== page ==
Celebrating its 16th year as one of the most quirky, odd and innovative fighting games on the market, this game plays a lot like an arcade fighting game, because that’s what its roots are. Low on the bloody violence scale, but perhaps higher on the language scale — and the just plain freaky scale (like a fighter that battles with surgical scalpels) — this game earns its T rating by having a little of everything, while not going overboard on anything to make parents of older gamers too concerned.


World of Warcraft: Warlords of Draenor

Release date: Just Released

Platforms: PC, Mac OS X

The latest title in the World of Warcraft franchise offers up a new threat to defeat, new lands to explore, new big bosses to gather groups to conquer and new graphics upgrades. This questing, hack-and-slash, MMORPG (massively multiplayer online role-playing game) is deserving of its T rating. There’s blood, but it’s not gore; there’s alcohol consumption, but not glorification; and there’s suggestive sexual hints, but, if you blink, you’ll miss them. So, don’t let your 8-year-old play, but teenagers should be fine.


Rated M

Proceed with caution! Be sure just what you’re handing your kids.


Halo: Master Chief Collection

Release date: Just Released

Platform: Xbox One

Ah, Halo. This collection includes Halo 1-4 remastered and ready for the leap from Xbox 360 to Xbox One. It also contains an added sneak peek of Halo 5 and the digital series Halo: Nightfall. Halo is, for the uninformed, a first-person shooter game set in the future featuring gun combat against various alien races collectively called The Covenant. The game is given its M rating due in part to its blood (though it’s not terribly graphic) and its strong language. There’s swearing in every one of these games. My personal opinion? Halo is probably the tamest of the M-rated titles reviewed here.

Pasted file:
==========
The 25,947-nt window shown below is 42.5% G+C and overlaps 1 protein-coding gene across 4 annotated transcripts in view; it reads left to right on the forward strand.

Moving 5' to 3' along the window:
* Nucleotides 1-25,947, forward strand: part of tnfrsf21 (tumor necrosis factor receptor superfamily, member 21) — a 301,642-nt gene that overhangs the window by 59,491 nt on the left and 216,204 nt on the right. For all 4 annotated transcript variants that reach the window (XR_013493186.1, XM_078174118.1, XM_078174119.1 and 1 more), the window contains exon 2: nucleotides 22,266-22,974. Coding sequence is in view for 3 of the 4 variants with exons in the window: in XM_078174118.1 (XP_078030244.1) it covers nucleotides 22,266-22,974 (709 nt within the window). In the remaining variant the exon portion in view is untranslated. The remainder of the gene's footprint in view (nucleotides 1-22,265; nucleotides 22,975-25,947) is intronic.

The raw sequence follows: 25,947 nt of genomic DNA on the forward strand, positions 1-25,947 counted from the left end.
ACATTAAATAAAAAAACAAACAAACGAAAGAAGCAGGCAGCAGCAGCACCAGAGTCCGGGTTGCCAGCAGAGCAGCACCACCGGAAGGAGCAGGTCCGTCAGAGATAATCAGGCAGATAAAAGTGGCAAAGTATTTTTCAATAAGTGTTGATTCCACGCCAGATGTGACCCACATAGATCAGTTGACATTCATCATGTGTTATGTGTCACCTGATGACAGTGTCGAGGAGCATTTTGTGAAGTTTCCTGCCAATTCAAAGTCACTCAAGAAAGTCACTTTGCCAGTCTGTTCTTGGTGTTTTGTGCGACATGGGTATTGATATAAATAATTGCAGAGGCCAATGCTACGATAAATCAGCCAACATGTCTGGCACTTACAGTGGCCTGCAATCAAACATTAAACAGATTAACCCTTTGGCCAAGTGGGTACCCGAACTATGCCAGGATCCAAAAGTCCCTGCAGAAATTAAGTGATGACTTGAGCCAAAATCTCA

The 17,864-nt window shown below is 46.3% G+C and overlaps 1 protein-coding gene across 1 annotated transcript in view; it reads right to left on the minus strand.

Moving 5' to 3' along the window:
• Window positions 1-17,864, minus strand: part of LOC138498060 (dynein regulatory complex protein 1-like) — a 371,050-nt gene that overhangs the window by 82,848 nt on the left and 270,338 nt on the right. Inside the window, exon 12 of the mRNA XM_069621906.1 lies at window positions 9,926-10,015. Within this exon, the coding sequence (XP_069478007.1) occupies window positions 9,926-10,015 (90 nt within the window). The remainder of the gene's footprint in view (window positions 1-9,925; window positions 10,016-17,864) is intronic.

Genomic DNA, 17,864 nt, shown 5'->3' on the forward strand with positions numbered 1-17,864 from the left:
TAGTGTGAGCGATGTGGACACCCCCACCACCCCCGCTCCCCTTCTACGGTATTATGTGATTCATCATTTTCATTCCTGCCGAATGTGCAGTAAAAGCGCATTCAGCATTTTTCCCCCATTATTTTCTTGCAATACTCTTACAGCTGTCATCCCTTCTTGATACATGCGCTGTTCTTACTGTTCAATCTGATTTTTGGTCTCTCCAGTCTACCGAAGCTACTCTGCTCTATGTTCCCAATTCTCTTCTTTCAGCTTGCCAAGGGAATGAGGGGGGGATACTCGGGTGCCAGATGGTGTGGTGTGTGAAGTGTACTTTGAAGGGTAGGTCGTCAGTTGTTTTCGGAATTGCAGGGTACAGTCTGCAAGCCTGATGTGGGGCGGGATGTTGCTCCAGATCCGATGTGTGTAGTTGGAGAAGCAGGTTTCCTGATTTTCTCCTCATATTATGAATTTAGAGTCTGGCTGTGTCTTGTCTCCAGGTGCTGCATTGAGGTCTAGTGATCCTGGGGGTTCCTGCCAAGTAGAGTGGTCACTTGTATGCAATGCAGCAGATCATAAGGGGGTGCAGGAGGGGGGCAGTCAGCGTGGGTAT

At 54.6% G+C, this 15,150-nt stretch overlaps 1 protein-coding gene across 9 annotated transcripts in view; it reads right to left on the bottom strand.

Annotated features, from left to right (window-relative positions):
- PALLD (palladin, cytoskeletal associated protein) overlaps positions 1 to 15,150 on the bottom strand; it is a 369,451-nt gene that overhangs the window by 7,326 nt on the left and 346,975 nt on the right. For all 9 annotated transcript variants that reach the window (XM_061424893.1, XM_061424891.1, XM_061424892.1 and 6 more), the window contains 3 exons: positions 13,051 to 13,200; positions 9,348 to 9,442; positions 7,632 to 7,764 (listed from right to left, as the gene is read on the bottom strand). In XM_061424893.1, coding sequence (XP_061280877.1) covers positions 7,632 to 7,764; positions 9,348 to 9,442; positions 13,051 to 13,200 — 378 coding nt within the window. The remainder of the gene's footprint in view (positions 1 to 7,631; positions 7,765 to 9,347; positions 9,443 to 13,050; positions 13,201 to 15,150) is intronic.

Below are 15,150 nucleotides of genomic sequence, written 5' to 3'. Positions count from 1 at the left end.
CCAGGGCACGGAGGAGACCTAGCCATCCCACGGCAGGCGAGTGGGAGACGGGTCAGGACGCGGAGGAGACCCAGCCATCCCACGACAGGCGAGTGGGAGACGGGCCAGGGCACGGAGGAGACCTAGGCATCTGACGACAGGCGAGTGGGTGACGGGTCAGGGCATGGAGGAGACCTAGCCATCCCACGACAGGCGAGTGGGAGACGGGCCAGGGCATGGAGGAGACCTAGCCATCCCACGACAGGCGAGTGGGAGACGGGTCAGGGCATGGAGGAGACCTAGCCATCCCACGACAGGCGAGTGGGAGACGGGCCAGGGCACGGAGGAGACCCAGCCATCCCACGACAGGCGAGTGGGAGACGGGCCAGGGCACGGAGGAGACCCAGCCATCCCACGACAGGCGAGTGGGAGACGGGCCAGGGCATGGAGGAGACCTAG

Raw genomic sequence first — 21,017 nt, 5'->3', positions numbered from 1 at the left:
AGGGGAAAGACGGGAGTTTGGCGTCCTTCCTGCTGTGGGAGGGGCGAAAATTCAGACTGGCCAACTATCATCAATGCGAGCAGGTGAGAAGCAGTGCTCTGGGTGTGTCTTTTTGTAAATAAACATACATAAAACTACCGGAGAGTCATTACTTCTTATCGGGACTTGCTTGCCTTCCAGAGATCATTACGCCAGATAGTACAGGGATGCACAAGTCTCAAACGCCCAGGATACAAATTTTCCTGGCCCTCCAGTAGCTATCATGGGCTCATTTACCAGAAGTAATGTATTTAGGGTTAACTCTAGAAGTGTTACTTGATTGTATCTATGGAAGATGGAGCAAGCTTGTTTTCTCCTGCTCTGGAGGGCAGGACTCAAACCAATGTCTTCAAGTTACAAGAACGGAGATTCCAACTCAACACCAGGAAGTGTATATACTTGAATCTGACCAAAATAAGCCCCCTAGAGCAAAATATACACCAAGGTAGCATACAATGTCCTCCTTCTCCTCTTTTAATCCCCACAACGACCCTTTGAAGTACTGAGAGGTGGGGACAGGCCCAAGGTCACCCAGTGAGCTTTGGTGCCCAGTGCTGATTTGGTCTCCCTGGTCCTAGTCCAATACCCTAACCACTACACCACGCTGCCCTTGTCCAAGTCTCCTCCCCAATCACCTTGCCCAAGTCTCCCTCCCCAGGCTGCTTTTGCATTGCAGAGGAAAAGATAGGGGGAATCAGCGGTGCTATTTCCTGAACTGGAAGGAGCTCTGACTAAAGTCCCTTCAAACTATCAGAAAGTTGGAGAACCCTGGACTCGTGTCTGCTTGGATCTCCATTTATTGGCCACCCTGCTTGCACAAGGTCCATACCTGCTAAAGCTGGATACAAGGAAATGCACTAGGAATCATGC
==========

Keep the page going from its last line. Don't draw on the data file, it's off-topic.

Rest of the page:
Far Cry 4

Release date: Just Released

Platforms: PC, Playstation 3, Playstation 4, Xbox 360, Xbox One

This game is another first-person shooter where the player gets caught up in a civil war in the Himalayas against a dictator who controls and suppresses his people with fear and extreme violence. The game play features both guerilla-style combat and shoot-‘em-up combat, earning its M rating. Blood and intense violence against both people and animals just tops the list. The game also contains drug use, swearing and some fairly strong sexual themes.


Call of Duty: Advanced Warfare

Release date: Just Released

Platforms: Playstation 3, Playstation 4, Xbox 360, Xbox One, PC

This game is all about military-style operation and combat. After the player’s character watches his buddy die in action and gets his arm blown off for his troubles, he’s patched up (with a cybernetic substitute arm no less) and sent to combat the terrorist organization responsible. While the gore is not over the top in this series, there’s plenty of the harsh realities of war going on all around the player. Add to that a slew of slurs and swearing, and parents should be sure they know exactly what they’re comfortable with before buying this for their teens.


Dragon Age: Inquisition

Release date: Just Released

Platform: Playstation 3, Playstation 4, Xbox 360, Xbox One, PC

The third of this series, Inquisition, follows the format of its predecessors. It’s an adventuring, questing, hack-and-slash, swords and sorcery, character-development kind of thing; and it’s really captivating. But be warned, despite the relatively harmless sounding name and tame cover art, this isn’t a game for kids. There’s a fair amount of blood spilt during combat, and the characters become quite splattered with it from time to time. There’s also sex and partial nudity. Though it’s tastefully done — the sex cuts away before anything too hot and heavy happens — it’s something parents should know of ahead of time before making a decision about buying this game.


Amy Sutton is a St. Paul-based freelance writer who also fights the 'girls-can't-game' stereotype.